The Institute

The Upton Heath Men's Institute at the junction of Long Lane and Caughall Road was formed on 31st December, 1907. The site was given by the late Sir John Frost, and the foundation stone was laid by the Duke of Westminster. The building was erected for the use as a reading room and club for use of men of the farming, artisan and industrial classes resident in the Township of Upton,
provided the building is not used for the purposes either of -

According to the 1951 WI Village History scrapbook - 'The Institute is open from 1st October to 30th April and its annual subscription is 3/6d. Its main purpose is to provide recreational facilities and it is hoped to increase these and to increase the membership from its present number of 54.'

A few residents and former residents (incl Derek Barnett and Bernard West) recall using the 'stute' as young men 'to while away many happy hours playing snooker in the evenings after work'. Snooker was viewed by some at the time as a 'useless pastime for working class wastrels with nothing better to do !' The older men played billiards which was considered a superior and more skillful game.

Derek recounts that - 'The 'stute' was overseen by the Steward, one Frank Lloyd, who lived in Oakfield Drive. He was a portly friendly chapwhose day job was that of a Council road sweeper. He was a familiar sight in his dark blue overalls and greasy brown trilby hat with a ciggy dangling from his lips. The job was done by hand then and Frank (probably mid-forties) was always happy to lean on his brush, light another ciggy and pass the time chatting to passers-by.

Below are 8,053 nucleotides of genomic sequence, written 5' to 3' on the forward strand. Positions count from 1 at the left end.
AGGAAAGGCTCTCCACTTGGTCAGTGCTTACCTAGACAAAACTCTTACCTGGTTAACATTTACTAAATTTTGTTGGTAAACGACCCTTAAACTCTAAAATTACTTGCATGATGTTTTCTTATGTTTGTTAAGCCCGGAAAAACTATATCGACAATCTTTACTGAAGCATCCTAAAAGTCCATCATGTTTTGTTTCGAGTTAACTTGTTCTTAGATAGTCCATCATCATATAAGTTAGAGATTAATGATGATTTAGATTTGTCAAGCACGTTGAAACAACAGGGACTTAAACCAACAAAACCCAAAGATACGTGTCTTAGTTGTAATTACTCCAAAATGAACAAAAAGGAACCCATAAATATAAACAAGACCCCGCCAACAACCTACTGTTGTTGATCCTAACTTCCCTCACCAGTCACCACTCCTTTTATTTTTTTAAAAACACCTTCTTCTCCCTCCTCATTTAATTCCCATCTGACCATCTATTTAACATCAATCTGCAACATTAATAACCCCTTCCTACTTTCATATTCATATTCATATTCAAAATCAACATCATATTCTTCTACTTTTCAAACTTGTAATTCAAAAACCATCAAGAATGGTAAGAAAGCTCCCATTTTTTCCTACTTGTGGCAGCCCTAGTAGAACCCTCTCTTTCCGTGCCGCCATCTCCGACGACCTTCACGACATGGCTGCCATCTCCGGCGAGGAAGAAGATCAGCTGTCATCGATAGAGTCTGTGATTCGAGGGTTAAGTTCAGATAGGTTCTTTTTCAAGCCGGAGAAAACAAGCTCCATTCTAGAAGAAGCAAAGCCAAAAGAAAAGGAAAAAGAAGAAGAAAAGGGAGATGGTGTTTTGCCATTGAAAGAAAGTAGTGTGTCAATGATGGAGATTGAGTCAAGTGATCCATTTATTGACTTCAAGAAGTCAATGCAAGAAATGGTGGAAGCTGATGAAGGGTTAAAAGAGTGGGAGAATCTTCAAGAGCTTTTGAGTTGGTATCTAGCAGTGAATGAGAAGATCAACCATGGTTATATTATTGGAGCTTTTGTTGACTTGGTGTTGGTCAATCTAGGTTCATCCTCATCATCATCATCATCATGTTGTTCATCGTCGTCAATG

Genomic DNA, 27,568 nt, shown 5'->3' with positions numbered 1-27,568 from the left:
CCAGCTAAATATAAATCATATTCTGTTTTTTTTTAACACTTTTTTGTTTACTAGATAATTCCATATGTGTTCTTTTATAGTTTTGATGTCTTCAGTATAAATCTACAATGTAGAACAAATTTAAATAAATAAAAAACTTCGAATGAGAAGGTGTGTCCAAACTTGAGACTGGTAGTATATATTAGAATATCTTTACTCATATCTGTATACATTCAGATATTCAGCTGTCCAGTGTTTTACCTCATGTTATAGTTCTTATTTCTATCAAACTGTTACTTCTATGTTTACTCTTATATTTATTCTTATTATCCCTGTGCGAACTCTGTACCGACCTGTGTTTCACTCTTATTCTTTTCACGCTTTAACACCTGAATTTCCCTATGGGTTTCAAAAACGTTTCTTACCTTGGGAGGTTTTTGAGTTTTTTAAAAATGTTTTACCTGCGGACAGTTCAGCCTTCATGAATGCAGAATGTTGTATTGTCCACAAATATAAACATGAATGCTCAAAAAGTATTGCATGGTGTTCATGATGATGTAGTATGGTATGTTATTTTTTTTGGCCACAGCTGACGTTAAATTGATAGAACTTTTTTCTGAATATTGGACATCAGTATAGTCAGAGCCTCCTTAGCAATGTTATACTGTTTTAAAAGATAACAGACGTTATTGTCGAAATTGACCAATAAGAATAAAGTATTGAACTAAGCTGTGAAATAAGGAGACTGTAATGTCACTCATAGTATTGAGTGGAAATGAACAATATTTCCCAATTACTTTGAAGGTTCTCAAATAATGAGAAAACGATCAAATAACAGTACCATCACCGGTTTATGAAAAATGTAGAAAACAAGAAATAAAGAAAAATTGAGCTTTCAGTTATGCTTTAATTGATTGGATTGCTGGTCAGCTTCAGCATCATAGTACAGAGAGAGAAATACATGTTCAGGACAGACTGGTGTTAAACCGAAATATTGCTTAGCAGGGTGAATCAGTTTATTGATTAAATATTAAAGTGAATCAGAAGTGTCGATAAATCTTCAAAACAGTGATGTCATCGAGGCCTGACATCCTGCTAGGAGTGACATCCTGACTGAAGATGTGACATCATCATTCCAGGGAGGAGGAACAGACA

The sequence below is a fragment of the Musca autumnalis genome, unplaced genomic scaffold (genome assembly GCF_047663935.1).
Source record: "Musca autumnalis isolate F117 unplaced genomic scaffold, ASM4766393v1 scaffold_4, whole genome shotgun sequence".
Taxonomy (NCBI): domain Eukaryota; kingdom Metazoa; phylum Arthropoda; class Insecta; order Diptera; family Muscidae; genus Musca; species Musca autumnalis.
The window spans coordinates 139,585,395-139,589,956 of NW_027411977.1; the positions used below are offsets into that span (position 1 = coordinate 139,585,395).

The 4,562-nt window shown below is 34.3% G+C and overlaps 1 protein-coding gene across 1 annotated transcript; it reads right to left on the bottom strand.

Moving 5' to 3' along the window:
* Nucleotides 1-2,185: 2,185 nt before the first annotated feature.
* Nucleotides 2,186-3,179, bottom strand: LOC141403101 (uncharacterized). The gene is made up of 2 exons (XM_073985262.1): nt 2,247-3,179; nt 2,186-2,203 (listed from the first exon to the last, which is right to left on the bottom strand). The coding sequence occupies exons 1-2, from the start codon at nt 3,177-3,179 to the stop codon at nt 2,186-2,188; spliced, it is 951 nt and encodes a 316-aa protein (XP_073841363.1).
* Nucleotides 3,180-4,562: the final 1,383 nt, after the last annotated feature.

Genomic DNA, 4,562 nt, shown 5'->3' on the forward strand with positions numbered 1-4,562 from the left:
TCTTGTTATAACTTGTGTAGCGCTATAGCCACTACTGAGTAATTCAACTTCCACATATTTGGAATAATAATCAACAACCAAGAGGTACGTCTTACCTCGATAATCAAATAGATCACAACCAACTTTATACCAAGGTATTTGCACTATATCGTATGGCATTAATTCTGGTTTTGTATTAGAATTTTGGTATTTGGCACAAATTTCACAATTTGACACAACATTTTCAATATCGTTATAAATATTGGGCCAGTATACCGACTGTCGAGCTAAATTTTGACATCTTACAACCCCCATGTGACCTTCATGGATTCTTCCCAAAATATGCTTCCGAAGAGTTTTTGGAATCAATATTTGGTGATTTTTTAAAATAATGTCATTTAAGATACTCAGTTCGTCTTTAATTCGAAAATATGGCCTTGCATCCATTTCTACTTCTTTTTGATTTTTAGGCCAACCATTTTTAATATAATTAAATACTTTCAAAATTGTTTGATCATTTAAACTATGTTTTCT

In the evenings he transformed himself into a very smart gent in a dark blue suit, white shirt and tie and highly polished shoes. His short black straight hair was slicked back with brilliantine.

Derek does not recall any subscription or knowledge of how the 'Stute' was supported. 'The penny or two paid to Frank for making a cup of tea - if he felt willing - could hardly have helped with the upkeep.

Frank knew that some of his snooker players went shooting in the fields for game and would tip them off if he spotted a hare or some partridge over the hedge while working that day.

Sometimes Frank would spend whole evenings in the 'Stute'. On other occasions after an hour or so he would catch a Crosville bus into Chester for the pictures or a dance.

Today the building is 'the Guide Hut'...that story is covered under 'Guiding'.